As we continue to encourage each other to talk about our mental health it definitely does feel necessary for me to speak openly about issues I have faced, despite the fact it doesn’t always feel comfortable, so I’ve decided to try and create this blog as a safe space for myself and for others.
So here I am, terrified.
My ‘change’ began over 2 years ago, which reflected my personality spiralling completely into an oblivion I or anyone else could not have prepared for. I was basically naïve. How I describe depression is unless you’ve been there, you will never know a feeling quite like it. It’s almost indescribable.
As cliché as it sounds, it really does feel like a weight, a burden. It’s exhausting, and frustrating and it’s everything you never wanted yourself to become but at the exact same time your just helpless. Because you’re in this sink hole you’ve never been in before and you don’t understand it or how to get out of it, you just continue to sink. The one thing you’re certain of is once you do get out, you never want to go back.
For over a year I didn’t even realise I was depressed, but recently looking at photographs I can literally see where it started and where it ended. Only within this past year! My weight had increased, the clothes I was wearing, even to the way I was smiling in pictures, It’s just this auto pilot version of me which I don’t hate, but it feels like she put me through so much.
She coped by drinking constantly.
I think we were so dependant on alcohol within a couple of months, I know at my worst I would consume an estimate of 24 units of alcohol a night, not even a day it was just over a period of 4 hours maybe and this happened over 4 times a week, if not almost every other day. So if we did some quick maths, or longish maths because I’m actually useless at maths, this would be our overall intake.
The maths =
24 units in 4 hours, they’d usually be double vodkas. So 1 double Vodka is 2 units, (60 minutes in an hour in case you didn’t know) 24 divided by 2 units is 12.
So it would essentially be me drinking 3 doubles in an hour over 4 hours, not including shots or other drinks. But it never actually went like that, it would technically be me drinking as many double vodkas in the first hour as fast as I could to be numb as quickly as possible. So on average I would go out 4 times a week, and consume approx. 24 units a night, that means I would have been consuming 96 units a week over a period of 5 months.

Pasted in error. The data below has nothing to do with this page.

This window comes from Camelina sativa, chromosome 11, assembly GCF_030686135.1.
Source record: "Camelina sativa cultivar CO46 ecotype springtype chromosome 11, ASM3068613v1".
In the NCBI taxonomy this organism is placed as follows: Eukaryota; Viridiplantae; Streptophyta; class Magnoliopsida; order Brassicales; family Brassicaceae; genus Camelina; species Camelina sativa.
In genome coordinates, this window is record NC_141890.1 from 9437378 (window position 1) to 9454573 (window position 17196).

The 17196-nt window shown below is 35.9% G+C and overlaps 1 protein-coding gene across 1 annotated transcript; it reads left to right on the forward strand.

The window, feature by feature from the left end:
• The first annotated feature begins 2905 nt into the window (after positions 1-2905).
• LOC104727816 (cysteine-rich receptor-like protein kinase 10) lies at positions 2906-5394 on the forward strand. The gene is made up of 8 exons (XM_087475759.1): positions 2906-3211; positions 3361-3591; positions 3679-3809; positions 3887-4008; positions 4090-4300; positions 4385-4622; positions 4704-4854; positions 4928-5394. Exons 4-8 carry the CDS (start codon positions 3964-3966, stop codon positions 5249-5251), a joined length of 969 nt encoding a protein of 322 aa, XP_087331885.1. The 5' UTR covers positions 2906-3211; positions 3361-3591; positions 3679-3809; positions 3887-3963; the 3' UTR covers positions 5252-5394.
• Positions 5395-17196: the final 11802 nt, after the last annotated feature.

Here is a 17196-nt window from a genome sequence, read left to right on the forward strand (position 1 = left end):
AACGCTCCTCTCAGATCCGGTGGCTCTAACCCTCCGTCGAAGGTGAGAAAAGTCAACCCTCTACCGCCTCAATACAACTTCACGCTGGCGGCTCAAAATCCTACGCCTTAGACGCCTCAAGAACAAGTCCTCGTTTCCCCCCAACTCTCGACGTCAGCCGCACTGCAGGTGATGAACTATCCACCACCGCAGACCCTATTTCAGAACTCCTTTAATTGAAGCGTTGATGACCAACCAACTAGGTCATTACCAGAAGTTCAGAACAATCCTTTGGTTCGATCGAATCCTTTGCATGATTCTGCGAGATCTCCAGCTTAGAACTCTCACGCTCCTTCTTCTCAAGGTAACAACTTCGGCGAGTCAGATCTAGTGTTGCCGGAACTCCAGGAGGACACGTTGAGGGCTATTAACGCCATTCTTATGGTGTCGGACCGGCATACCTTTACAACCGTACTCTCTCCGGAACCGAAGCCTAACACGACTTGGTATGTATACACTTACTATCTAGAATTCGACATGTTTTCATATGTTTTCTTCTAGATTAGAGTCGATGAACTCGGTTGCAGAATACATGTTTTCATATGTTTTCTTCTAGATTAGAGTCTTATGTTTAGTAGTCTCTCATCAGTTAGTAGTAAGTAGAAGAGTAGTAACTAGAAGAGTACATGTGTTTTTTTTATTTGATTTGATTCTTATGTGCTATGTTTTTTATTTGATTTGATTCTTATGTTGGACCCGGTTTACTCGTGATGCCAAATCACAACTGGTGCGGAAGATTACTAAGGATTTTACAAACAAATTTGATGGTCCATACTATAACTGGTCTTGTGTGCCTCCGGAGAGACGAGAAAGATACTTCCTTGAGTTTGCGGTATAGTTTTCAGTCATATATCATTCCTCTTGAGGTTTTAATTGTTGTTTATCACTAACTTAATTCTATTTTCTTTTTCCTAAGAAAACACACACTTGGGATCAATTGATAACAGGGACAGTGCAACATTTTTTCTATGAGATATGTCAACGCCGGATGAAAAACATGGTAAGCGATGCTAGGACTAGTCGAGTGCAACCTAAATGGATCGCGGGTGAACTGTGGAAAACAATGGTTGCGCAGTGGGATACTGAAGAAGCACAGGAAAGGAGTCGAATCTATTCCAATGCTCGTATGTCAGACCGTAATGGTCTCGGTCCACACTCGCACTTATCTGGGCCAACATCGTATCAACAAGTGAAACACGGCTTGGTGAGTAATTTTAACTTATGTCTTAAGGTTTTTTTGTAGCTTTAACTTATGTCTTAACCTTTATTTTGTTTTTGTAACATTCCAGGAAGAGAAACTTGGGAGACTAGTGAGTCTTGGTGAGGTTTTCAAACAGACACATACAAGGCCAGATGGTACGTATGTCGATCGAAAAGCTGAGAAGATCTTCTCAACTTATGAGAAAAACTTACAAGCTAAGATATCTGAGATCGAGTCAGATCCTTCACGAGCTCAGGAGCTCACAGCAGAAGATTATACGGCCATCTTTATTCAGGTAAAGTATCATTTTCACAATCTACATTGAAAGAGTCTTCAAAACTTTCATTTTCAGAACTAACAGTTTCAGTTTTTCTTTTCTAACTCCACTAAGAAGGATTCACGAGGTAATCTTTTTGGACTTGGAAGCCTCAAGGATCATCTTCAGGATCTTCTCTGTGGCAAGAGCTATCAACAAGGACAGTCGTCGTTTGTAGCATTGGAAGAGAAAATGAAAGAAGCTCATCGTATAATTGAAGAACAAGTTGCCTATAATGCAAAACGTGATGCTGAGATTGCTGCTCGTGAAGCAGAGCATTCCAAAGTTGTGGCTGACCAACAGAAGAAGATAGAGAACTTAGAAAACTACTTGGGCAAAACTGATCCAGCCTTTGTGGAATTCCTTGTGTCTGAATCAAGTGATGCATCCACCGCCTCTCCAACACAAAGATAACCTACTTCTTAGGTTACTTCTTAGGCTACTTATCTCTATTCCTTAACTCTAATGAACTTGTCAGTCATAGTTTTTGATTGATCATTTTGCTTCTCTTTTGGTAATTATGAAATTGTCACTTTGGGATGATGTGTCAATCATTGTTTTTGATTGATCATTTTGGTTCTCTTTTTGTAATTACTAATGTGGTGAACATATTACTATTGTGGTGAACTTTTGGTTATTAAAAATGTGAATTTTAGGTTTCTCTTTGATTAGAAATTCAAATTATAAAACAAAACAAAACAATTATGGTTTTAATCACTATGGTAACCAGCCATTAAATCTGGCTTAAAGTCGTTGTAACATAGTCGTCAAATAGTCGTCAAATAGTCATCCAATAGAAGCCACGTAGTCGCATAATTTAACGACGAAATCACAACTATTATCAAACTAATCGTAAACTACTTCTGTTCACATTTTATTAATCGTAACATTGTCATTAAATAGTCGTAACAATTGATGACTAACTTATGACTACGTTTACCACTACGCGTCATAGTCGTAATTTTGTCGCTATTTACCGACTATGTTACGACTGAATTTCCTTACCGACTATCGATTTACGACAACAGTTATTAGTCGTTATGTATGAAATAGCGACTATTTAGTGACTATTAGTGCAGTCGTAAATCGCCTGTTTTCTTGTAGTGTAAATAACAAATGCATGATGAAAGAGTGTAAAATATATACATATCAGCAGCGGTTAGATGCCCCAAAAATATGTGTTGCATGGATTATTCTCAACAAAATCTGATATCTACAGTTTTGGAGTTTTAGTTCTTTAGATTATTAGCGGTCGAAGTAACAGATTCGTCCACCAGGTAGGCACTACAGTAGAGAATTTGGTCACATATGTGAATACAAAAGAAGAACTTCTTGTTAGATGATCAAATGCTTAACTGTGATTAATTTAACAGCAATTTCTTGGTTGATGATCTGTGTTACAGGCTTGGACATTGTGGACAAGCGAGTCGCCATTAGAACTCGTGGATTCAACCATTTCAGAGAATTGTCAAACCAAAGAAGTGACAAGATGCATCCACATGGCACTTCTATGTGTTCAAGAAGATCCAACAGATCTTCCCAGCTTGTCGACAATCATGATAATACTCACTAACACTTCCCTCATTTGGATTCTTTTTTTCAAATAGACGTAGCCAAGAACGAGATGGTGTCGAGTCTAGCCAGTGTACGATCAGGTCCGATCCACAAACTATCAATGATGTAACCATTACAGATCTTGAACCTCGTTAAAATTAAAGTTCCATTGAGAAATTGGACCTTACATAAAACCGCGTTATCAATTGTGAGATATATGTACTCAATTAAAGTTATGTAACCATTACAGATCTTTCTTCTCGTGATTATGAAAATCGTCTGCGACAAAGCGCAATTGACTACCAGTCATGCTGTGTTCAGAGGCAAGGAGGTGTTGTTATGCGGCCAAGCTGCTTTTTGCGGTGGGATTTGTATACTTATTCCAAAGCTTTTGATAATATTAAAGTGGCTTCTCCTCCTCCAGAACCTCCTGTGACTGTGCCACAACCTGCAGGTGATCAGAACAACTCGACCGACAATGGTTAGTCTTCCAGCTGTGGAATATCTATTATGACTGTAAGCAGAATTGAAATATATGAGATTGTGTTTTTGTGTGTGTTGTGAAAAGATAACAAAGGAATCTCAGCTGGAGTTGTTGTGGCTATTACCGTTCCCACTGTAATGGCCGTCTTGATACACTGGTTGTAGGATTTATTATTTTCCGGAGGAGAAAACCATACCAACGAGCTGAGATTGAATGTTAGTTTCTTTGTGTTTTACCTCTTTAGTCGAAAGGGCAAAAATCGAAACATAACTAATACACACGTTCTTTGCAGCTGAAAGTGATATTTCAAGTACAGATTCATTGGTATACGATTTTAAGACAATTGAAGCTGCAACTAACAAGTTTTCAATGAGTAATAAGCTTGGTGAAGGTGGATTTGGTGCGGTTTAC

96 units x4 weeks = 384
384 unitsx5 months = a lot of alcohol.
The funniest bit about it was, at the time this behaviour wasn’t unusual, because I was in my first year of university and alcohol is a huge part of the culture, what I was doing seemed like a normal thing, so it’s not like my drinking habits were seen as weird. Most people didn’t even recognise I was hurting or even had a problem. But the amount we were consuming was surpassing most of my friends. I was a mess and I would hate waking up and realising I wasn’t numb anymore and I’d have to repeat this process just to try and forgot the pain I was feeling.
It was the realisation that I’d wake up and know I didn’t feel any better despite how ‘happy’ I felt when I was out drinking.
Sadly I knew half of the time when i’d had enough but I would continue to drink until i’d eventually black out, where I would phase in and out of this paralytic state. So as soon as I go into a black out I can’t remember anything, but I can still walk and talk but it’s not actually me you’d be talking to; my eyes would be the biggest giveaway because they were completely lifeless.
I’m currently getting drunk, because it makes things easier, and I know it’s not the answer, but it’s an answer, and it’s the only one I have.
– William C. Hannan
For me this is how we coped, and I refer to myself as we just because at that time and at this time now we are different people. Or at least I recognise the differences within my own personality.
It has taken me all of this time to not only acknowledge the depression but to somehow try on my own to control my drinking habits. I still struggle so much. I was in denial for majority of the time I was depressed and struggled massively to even be open with myself, let alone anyone else at the time. For me half the time it was just having an argument with my conscience, because I was trapped and this other version of me had stepped in for the time being and she was a lazy m’fucker. All she ever really wanted to do was sleep constantly.
To avoid these kind of voids I can only advise please don’t drink to cope, I never thought I would. Go to the gym, pick up a hobby or do something you’ve always wanted to do. Get out of that comfort zone and try and physically push yourself.
I can admit that the first time you try to break this kind of thinking it’ll be the hardest thing you may ever do because it’s the scariest, you’ve got to be the one that goes against every feeling that is trying to possess you to do stay in this new comfort zone, but once you’ve got out of it the once, you know you can do It again.
For me I only managed all of this from getting up and going on that ski trip I had booked earlier on in the year, and somehow meeting; cue cheesy line, honestly some of the best people. (Apologies for the cliché) They did somehow accept me, and appreciated me more than I had myself for the last year and sometimes I wonder if they even know the affect they had, I related to these individuals and I learnt a lot about myself and them. And my mental state slowly started to improve, until I finally started to see a little bit of myself again.
Some of these feelings may relate to you, or they may not, it’s not here to be right or wrong or to tell you how you should be feeling. If you aren’t feeling yourself and it’s been for more than a couple of weeks or a couple of months or maybe even longer and if you’re reading this, contact me for a chat if you feel comfortable to.
Piste Out, Sammy x